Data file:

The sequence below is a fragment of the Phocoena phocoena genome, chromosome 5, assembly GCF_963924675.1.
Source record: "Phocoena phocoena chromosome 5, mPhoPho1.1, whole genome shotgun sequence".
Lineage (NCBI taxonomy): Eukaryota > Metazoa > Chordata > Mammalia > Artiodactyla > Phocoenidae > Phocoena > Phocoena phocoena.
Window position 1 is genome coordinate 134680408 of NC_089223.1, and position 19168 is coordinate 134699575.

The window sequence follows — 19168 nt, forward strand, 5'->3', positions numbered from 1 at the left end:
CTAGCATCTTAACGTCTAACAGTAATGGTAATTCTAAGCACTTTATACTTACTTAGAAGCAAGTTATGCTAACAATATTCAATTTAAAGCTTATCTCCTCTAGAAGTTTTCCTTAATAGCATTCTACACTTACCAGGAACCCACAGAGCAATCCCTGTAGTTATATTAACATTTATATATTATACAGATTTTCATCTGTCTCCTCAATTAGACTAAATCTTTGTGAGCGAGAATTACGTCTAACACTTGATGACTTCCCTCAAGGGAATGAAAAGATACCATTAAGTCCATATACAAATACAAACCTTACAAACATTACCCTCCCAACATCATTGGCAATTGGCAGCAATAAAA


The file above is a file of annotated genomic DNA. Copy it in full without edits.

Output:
The sequence below is a fragment of the Phocoena phocoena genome, chromosome 5, assembly GCF_963924675.1.
Source record: "Phocoena phocoena chromosome 5, mPhoPho1.1, whole genome shotgun sequence".
Lineage (NCBI taxonomy): Eukaryota > Metazoa > Chordata > Mammalia > Artiodactyla > Phocoenidae > Phocoena > Phocoena phocoena.
Window position 1 is genome coordinate 134680408 of NC_089223.1, and position 19168 is coordinate 134699575.

The window sequence follows — 19168 nt, forward strand, 5'->3', positions numbered from 1 at the left end:
CTAGCATCTTAACGTCTAACAGTAATGGTAATTCTAAGCACTTTATACTTACTTAGAAGCAAGTTATGCTAACAATATTCAATTTAAAGCTTATCTCCTCTAGAAGTTTTCCTTAATAGCATTCTACACTTACCAGGAACCCACAGAGCAATCCCTGTAGTTATATTAACATTTATATATTATACAGATTTTCATCTGTCTCCTCAATTAGACTAAATCTTTGTGAGCGAGAATTACGTCTAACACTTGATGACTTCCCTCAAGGGAATGAAAAGATACCATTAAGTCCATATACAAATACAAACCTTACAAACATTACCCTCCCAACATCATTGGCAATTGGCAGCAATAAAA